small, angry industrial town where I came of age in the 1960s, I was scarcely noticeable against a
backdrop of gang warfare, street knifings, and murders. I grew up one of the good boys, had perhaps a
half-dozen fistfights. In retrospect, my shyness of combat has clear sources.
As a boy, I saw countless tough guys locked away; I have since buried several, too. They were babies,
really--a teenage cousin, a brother of twenty-two, a childhood friend in his mid-twenties-- all gone down
in episodes of bravado played out in the streets. I came to doubt the virtues of intimidation early on. I
chose, perhaps unconsciously, to remain a shadow-timid, but a survivor.
The fearsomeness mistakenly attributed to me in public places often has a perilous flavor. The most
frightening of these confusions occurred in the late 1970s and early 1980s, when I worked as a journalist
in Chicago. One day, rushing into the office of a magazine I was writing for with a deadline story in hand,
I was mistaken for a burglar. The office manager called security and, with an ad hoc posse, pursued me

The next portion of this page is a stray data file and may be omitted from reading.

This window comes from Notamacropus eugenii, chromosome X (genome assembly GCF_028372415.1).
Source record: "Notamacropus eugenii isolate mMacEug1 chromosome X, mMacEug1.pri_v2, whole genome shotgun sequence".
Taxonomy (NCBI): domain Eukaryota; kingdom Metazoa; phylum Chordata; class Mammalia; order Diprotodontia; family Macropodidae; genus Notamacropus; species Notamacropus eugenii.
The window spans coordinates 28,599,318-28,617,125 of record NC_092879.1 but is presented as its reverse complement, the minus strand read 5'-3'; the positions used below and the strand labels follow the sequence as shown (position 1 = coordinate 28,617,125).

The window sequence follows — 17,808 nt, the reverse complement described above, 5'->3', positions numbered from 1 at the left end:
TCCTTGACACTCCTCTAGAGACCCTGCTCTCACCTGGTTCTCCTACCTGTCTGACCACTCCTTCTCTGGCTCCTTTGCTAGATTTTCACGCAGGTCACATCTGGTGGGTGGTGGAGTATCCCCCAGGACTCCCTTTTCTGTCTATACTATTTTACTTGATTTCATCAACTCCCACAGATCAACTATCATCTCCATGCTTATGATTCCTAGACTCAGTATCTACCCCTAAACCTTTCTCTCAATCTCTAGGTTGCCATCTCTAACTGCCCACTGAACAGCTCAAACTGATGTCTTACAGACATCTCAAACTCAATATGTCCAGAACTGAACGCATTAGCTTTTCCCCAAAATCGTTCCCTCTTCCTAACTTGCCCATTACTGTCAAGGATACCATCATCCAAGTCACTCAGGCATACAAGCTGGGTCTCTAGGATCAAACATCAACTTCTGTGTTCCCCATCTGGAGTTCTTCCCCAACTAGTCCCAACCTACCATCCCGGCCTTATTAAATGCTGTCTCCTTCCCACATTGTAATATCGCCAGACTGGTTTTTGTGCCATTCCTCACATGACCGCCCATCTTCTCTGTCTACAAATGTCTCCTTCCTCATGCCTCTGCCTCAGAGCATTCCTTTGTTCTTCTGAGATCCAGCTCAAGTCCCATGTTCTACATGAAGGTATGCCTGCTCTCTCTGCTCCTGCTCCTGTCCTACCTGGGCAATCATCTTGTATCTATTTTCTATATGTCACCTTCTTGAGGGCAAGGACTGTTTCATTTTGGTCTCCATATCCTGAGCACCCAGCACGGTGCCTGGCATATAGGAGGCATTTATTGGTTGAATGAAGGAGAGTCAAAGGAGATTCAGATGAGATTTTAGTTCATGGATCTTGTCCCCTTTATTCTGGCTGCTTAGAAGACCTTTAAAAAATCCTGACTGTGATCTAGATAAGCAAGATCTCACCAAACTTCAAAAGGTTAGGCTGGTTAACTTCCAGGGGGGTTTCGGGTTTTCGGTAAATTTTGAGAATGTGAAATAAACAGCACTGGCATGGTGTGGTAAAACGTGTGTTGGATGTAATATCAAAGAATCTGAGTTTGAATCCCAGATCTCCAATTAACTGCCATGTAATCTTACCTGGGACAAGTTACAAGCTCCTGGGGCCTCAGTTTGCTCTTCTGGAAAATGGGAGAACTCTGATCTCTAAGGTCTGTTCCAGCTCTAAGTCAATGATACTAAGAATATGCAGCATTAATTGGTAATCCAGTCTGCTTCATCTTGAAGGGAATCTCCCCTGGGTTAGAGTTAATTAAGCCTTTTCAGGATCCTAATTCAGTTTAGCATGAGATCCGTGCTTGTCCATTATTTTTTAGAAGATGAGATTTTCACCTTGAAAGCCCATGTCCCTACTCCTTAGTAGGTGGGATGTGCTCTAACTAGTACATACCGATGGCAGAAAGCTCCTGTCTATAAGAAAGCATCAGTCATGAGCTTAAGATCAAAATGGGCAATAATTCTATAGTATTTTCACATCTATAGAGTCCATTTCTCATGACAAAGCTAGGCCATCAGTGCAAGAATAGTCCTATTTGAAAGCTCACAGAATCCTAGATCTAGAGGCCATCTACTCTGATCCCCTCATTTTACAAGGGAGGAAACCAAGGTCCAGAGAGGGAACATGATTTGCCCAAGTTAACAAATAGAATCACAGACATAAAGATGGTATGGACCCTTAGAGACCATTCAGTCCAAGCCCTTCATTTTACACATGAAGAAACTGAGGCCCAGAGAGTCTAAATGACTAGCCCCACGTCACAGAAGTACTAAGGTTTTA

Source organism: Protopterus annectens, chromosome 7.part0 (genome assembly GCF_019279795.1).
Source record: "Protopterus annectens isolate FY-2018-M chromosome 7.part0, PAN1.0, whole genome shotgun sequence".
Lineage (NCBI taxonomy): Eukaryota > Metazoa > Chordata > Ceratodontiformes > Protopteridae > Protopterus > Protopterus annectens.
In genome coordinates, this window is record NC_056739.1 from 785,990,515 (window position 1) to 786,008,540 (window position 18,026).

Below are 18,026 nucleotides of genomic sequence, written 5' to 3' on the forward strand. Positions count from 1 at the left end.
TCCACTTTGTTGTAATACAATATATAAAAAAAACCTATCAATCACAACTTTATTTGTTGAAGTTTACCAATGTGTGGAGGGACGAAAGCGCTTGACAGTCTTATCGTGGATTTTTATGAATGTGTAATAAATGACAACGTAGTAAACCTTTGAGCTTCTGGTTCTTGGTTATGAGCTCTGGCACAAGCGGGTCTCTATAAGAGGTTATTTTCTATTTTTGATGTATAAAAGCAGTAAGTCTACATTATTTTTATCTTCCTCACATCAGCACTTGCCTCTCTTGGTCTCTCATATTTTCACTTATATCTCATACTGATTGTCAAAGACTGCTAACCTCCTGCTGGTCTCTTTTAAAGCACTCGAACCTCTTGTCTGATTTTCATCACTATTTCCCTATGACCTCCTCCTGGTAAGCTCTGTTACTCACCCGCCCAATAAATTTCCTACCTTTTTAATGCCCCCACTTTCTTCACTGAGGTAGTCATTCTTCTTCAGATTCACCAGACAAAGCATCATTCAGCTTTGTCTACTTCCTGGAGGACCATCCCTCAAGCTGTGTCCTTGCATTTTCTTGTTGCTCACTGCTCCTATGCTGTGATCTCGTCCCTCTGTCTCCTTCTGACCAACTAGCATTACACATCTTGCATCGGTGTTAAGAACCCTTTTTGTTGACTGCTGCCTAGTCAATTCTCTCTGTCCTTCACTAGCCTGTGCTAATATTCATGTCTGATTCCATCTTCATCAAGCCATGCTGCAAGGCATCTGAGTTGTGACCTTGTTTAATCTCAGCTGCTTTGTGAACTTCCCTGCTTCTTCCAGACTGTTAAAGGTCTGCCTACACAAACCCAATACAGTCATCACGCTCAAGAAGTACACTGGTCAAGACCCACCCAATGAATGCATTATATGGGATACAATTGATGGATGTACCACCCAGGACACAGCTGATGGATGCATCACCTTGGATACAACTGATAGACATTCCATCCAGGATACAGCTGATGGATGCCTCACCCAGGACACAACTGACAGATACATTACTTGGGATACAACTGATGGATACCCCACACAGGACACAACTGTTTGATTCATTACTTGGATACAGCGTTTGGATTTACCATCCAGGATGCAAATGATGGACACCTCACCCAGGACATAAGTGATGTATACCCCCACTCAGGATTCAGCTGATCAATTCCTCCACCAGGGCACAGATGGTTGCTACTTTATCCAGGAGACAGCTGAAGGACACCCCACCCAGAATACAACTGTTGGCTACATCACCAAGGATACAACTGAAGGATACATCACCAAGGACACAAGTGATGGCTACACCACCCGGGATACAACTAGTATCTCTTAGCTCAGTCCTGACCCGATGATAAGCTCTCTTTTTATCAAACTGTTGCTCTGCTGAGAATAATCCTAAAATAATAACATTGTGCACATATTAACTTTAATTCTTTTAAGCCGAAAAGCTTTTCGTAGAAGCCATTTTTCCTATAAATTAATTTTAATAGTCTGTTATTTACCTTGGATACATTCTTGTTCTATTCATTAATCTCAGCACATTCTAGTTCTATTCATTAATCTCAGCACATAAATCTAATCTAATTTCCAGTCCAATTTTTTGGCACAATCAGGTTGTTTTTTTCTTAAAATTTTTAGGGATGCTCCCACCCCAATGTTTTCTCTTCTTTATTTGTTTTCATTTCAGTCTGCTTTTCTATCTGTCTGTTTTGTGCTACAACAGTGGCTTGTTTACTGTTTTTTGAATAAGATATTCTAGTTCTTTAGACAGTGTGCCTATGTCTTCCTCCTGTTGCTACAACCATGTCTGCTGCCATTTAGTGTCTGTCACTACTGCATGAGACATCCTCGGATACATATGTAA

through the labyrinthine halls, nearly to my editor's door. I had no way of proving who I was. I could only
move briskly toward the company of someone who knew me.
Another time I was on assignment for a local paper and killing time before an interview. I entered a
jewelry store on the city's affluent Near North Side. The proprietor excused herself and returned with an
enormous red Doberman pinscher straining at the end of a leash. She stood, the dog extended toward
me, silent to my questions, her eyes bulging nearly out of her head. I took a cursory look around,
nodded, and bade her good night.
Relatively speaking, however, I never fared as badly as another black male journalist. He went to nearby
Waukegan, Illinois, a couple of summers ago to work on a story about a murderer who was born there.